Introduction and Objectives

Sickle cell disease (SCD) is a neglected tropical disease disproportionally affecting malaria endemic regions of sub-Saharan Africa. Estimated to affect up to 3% of the population in some areas, 50-90% of children affected with SCD die before age five due to lack of diagnosis and preventative care. Early screening and intervention improves survival, but is not the standard of care throughout much of the continent. Kenya, like several other sub-Saharan African countries, has piloted newborn screening (NBS) for SCD, but NBS programs based on the infrastructure and approaches in Western countries have proved challenging to replicate in resource constrained environments (RCEs). As many as 50% of patients who have screened positive for SCD in programs throughout Africa are lost to follow-up.

The recent development of affordable, point of care (POC) screening tests have provided an alternative approach to testing for SCD in RCEs. This study aimed to determine the validity and feasibility of utilizing a POC SCD screening test, HemoTypeSC™ (HTSC) in a RCE, to determine the prevalence of SCD in western Kenya, and to determine the rate of attendance at follow-up clinic after a positive POC screening test for SCD.


Asymptomatic patients from birth through five years of age were approached for study enrollment in the pediatric vaccine clinic of Homabay County Referral Hospital (HCRH). 700 study participants were screened at HCRH over a 6 month period using HTSC. Isoelectric focusing (IEF) was run on a sample collected contemporaneously with the sample collected for testing with HTSC . At least one parent of each study participant was consented and counselled regarding SCD. Participants with a positive screen for either SCD or Sickle Cell Trait (SCT) were asked to return for confirmatory testing with Hb Electrophoresis (HBE). The HTSC screening results were compared to IEF and HBE results to determine the specificity and sensitivity, respectively. Samples yielding discordant results between HTSC or IEF and HBE were referred for molecular genotyping. Study participants with confirmed SCD were scheduled to attend a follow-up clinic. Participants unreachable by phone after at least ten attempts were declared lost to follow up.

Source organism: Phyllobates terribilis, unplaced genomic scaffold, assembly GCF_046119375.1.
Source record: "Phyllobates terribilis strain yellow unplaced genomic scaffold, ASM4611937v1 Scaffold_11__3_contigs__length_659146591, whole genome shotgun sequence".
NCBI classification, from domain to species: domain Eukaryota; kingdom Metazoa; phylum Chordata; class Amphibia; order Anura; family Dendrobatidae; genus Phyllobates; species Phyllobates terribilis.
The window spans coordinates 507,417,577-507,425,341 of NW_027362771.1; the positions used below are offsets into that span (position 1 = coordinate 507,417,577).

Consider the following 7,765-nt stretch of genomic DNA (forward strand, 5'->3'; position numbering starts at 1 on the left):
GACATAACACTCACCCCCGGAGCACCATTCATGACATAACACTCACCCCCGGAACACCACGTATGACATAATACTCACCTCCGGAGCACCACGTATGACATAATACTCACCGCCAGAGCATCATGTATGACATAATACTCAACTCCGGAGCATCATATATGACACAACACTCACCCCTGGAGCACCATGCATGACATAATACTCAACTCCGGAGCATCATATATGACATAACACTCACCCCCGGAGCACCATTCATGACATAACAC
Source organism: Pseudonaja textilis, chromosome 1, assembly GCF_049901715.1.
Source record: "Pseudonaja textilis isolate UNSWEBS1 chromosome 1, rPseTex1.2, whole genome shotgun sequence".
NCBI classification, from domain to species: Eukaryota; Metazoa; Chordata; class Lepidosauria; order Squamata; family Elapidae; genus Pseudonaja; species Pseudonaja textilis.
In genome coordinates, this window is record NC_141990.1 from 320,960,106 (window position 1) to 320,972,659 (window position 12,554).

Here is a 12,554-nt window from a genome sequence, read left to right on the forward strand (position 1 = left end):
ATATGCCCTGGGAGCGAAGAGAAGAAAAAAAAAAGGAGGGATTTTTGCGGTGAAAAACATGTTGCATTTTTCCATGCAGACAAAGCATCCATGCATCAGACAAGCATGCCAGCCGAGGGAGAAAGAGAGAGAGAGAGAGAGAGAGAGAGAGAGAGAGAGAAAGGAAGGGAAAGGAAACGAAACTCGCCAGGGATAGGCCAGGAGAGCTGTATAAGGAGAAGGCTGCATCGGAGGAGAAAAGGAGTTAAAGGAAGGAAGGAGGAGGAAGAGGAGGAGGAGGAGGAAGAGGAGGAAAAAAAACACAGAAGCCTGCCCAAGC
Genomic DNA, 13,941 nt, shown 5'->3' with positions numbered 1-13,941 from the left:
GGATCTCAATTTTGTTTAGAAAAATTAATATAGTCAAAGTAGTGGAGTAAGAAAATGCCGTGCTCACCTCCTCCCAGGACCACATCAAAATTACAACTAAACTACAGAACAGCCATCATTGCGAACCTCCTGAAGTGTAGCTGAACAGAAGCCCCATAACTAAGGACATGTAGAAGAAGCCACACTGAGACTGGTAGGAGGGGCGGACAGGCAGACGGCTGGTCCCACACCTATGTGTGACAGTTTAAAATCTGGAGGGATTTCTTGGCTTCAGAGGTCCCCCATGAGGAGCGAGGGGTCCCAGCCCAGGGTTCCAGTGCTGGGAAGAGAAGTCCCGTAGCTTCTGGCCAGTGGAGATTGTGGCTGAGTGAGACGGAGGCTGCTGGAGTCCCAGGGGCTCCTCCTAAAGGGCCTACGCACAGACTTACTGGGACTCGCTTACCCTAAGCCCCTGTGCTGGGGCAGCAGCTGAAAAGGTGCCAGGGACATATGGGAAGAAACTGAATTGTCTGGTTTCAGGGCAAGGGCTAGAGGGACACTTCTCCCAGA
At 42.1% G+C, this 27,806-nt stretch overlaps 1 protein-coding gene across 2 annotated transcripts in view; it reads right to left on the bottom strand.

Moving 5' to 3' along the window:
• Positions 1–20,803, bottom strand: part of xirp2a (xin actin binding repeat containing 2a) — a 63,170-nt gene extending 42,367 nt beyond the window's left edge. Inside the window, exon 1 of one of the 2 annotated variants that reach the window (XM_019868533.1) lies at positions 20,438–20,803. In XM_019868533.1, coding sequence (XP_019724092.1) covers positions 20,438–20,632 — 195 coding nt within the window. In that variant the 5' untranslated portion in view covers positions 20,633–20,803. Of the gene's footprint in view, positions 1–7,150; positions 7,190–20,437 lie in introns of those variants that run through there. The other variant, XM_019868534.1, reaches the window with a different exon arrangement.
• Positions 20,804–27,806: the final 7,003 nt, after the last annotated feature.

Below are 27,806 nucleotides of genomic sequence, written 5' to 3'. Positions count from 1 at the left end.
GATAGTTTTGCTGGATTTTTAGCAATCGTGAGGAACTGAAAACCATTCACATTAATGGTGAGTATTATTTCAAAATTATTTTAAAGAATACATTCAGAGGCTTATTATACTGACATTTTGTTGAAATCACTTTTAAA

The median age of participants was 14 months (IQR: 5,30), 387(55.3%) were male. 18 patients had discordant results between screening tests and HBE and are pending molecular testing. 214 (30.6%) subjects screened positive for SCT or SCD on HTSC . 155 of these patients returned for HBE testing. The sensitivity of HTSC from the 155 receiving HBE testing was 92.1% for SCD and 95.0% for SCT. By comparison, the sensitivity of the concurrent IEF testing was 90.2% for SCD and 90.0% for SCT. The specificity of HTSC was 95.0% for SCD and 89.1% for SCT (as compared to IEF specificity of 92.0% and 89.1% for SCD and SCT, respectively). 9.6% of the subjects were found to have SCD, 20% had SCT. Of those with a positive screen for SCT or SCD, 191 (88%) were successfully contacted. 40 (78.4%) of those subjects confirmed to have SCD attended a follow-up clinical appointment. These data are summarized in Table 1. The majority of participants contacted who did not present for HBE testing or attend follow-up clinic cited socioeconomic factors as the main impediment.

Discussion and Conclusions

HTSC was found to be a feasible, valid POC screening test for SCD. The test was easy to perform and interpret, and facilitated prompt delivery of results. Education and counseling about SCD at the time of a positive screen led to a high rate of attendance at follow-up clinic. Further investigation is required to determine the long-term effect of POC testing on survival and quality of life outcomes. The prevalence of SCD in this cohort was among the highest rates reported in the literature. Though consanguinity was not documented as part of this study, it likely contributed to the high Hb SS frequency. These results support the notion that there is substantial regional variability in the frequency of Hb SS compared to national estimates extrapolated from Hb S frequency and highlight the criticality of more systematic, broad-based screening and treatment programs in targeted sub-Saharan African locations.


Wanjiku:Silverlake Research Cooperation: Research Funding.

Author notes


Asterisk with author names denotes non-ASH members.